1. Malawi local goat
The Malawi local goats are hardy and small- to medium-sized
with short hair and resemble the Small East African goat breed. Most animals of this breed are horned. When present horns, point backwards. Some animals are bearded and wattles are sometimes seen. Ears are mostly short and prick-type. Animals of this breed have a wide range of colours, including black, black-and-tan, red-and-white and grey. As is common with deer-like goats, some animals have a black line of hair extending down the back and up to the tail. Face patterns are variable. The breed is found mainly in Malawi and is more common in the south than in the north of the country.
2. Small East African Goat
The Small East African goat breed is found throughout East Africa. The colour ranges from pure white to pure black with various intermixes of roan and speckled brown. Up to 30% of the animals are tasseled. Adult males can weigh 30- 40kg and female’s 25-30kg. Males can grow up to a height of 64cm at the shoulders. Both sexes are horned. The horns sweep directly backwards and mostly curved upwards at the tip. The length of the horns varies from 2.5 cm to 20cm. The ears are of medium length (about 12cm), are slightly pendent and rarely pricked. 40% of the males under 14 months have beards. The coat hair is short and fine in both males and females but is longer on the hind quarters. Males often have a pronounced mane running the full length of the back. This breed is mainly kept for meat as their milk is rarely enough for one kid. They are a useful animal to use as a base in an upgrading programme.
3. Galla Goat
Galla goats are white haired with a black skin, on the nose (muzzle) feet and beneath the tail. The Galla goat also known as the Boran or Somali goat is indigenous to Northern Kenya. It is reared for both meat and milk and is locally referred to as the milk queen of the Kenyan arid and semi arid areas. The female weighs 45-55kgs and is about 60cm wide at the shoulders. The male weighs up to 70kgs.
4. West African dwarf Goat
The West African dwarf goat is found on the coast of west and central Africa. This breed is reared mainly for meat. It occurs in all colors and is trypanotolerant. The African Pygmy and Nigerian Dwarf in the United States, the Dutch Dwarf and the Pygmy breed in Great Britain all originated from the West African Dwarf.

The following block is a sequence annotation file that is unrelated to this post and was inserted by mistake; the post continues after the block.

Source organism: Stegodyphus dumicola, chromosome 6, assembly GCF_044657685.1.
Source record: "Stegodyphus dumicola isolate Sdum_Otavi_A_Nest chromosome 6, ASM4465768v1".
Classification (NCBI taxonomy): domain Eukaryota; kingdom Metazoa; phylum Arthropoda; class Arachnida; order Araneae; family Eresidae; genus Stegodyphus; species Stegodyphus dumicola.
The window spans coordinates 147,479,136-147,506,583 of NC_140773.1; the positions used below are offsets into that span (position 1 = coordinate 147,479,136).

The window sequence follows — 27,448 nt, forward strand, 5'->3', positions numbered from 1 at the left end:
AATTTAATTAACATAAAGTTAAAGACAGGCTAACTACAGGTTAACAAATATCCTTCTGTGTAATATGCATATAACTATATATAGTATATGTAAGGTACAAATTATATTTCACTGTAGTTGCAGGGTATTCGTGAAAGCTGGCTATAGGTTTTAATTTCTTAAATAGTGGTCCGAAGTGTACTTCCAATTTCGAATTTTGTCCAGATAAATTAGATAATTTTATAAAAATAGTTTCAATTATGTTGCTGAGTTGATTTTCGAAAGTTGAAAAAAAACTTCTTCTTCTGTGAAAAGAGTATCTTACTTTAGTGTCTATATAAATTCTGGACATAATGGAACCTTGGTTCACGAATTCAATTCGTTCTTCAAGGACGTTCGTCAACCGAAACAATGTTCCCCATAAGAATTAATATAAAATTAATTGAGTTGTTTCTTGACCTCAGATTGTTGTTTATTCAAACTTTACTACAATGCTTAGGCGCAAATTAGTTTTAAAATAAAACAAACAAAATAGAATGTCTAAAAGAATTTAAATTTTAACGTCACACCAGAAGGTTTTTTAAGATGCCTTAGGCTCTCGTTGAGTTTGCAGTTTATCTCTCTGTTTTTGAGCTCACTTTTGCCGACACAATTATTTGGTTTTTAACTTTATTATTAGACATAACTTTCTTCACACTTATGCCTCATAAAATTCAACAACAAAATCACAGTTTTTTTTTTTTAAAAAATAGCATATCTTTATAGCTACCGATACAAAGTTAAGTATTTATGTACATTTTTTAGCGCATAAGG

5. Maasai goat
The Maasai goat is widely found in Kenya and northern Tanzania in pastoral, agro-pastoral to agricultural production systems. Animals of this breed are relatively small (64 cm height and 31 to 40 kg) and are characterized by a fine head with dished or straight facial profile and narrow muzzle. Horns are usually present in males and females, but in some flocks up to 35% of the population are polled. Ears are medium in length and can either be pricked or slightly pendent. Coat colour of animals of this breed is extremely variable. Coat hair is short and fine, and can be longer hair on the hindquarters.
6. Red Sokoto goat
Animals of this breed are relatively small in size signifying possible crossing with forest or Dwarf goats before selection in its present area of distribution. The breed is found mainly in northern Nigeria (the Sokoto and Kano States) and southern Niger. Coat colour is usually red in Nigeria but lighter and occasionally almost chestnut in Maradi. Males are usually darker than females and may have a black back stripe. The tail hair is usually black. This breed is famous for the good quality skin. Males and females have short to medium horns with ears that are short and usually carried horizontally. Ears are longer and semi-pendulous in the Niger sub-population of the breed. Toggles are rare; males have beards of profuse hair. The forehead is often covered with hair which is often longer, bushier and darker in males than in females. Males carry a light mane that extends to the shoulders; neck is short, thin and very mobile.